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For a pair of long, straight wires carrying current in opposite directions, if the distance between you and the wires is significantly greater than the distance between the pair of wires themselves (which is almost certainly the case if the wires are barely a millimetre apart and you're not touching them), then the magnetic field strength in *amperes per metre* (the H-field in Maxwell's equations) is given by:

Twice the current flowing in the wires (in amps), multiplied by the wires' separation distance (in metres, probably about 0.001), divided by the square of the distance between you and the wires (in metres).

You can get this from a paper in the IEEE Transactions on Space Electronics and Telemetry, Volume 10 number 4 (December 1964), pages 154-158, where we read how NASA's Alberta Alksne worked out how much magnetic field would be coming from the wires in a spacecraft. Looking at his Equation 7, the two components of the field are calculated by:

- the current flowing in the wires
- multiplied by the wires' separation distance
- divided by the square of the distance between you and the wires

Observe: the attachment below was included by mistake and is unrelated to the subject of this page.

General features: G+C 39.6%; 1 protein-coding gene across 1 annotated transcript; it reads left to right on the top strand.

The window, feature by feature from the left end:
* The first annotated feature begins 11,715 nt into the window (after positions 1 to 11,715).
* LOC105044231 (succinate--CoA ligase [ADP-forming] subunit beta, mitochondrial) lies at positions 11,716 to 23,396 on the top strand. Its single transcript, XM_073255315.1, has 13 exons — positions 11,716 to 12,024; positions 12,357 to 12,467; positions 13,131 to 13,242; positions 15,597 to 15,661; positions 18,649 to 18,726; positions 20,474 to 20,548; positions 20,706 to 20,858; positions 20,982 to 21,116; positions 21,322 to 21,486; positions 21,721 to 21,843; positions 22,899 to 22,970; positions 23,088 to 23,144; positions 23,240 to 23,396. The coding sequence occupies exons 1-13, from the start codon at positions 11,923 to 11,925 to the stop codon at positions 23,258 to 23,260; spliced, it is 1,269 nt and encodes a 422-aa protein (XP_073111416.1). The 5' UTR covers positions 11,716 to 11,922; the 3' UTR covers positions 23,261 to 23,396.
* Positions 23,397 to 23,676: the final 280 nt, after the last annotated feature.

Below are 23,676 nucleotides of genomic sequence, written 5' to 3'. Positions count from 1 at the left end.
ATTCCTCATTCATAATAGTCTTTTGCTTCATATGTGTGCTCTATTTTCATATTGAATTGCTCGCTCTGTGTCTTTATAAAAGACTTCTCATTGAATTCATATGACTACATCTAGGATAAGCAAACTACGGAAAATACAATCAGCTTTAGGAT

- multiplied by:
- for the X direction, -4 *
*cos t***sin t*(because, for some angle*t*,*x=r cos t*and*y=r sin t*, so*xy/r^2*is just*cos t***sin t*, and Alksne's wire-separation distance is*twice*the value of*a*, see his Fig. 1, so we halve the -8 to compensate), - and, for the Y direction, +2 - 4*(
*sin t*)^2 (because r^2=x^2+y^2 by Pythagoras, so x^2-y^2 = r^2 - 2y^2, so we have +2 * (*r*^2-2*(*r sin t*)^2)/*r*^2 and the*r*cancels out upon simplification), - so the multiplier for the overall magnitude is sqrt((4 *
*cos t***sin t*)^2 + (2 - 4*(*sin t*)^2)^2) - and it can be shown (numerically if you like) that this is always equal to 2 no matter what the value of
*t*.

- for the X direction, -4 *

Alksne's Fig.2 shows that the worst possible case is when the length of the twist is about 10 times the distance between you and the wire. In this case you might need to add nearly 10% extra to the field strength on the X axis, although it drops in other directions and with other twist combinations. So twists *usually* work in your favour, but if we're being really pessimistic, we'd better say you might be 'unlucky' enough for the wires to be twisted in such a way that 10% is added, so we have: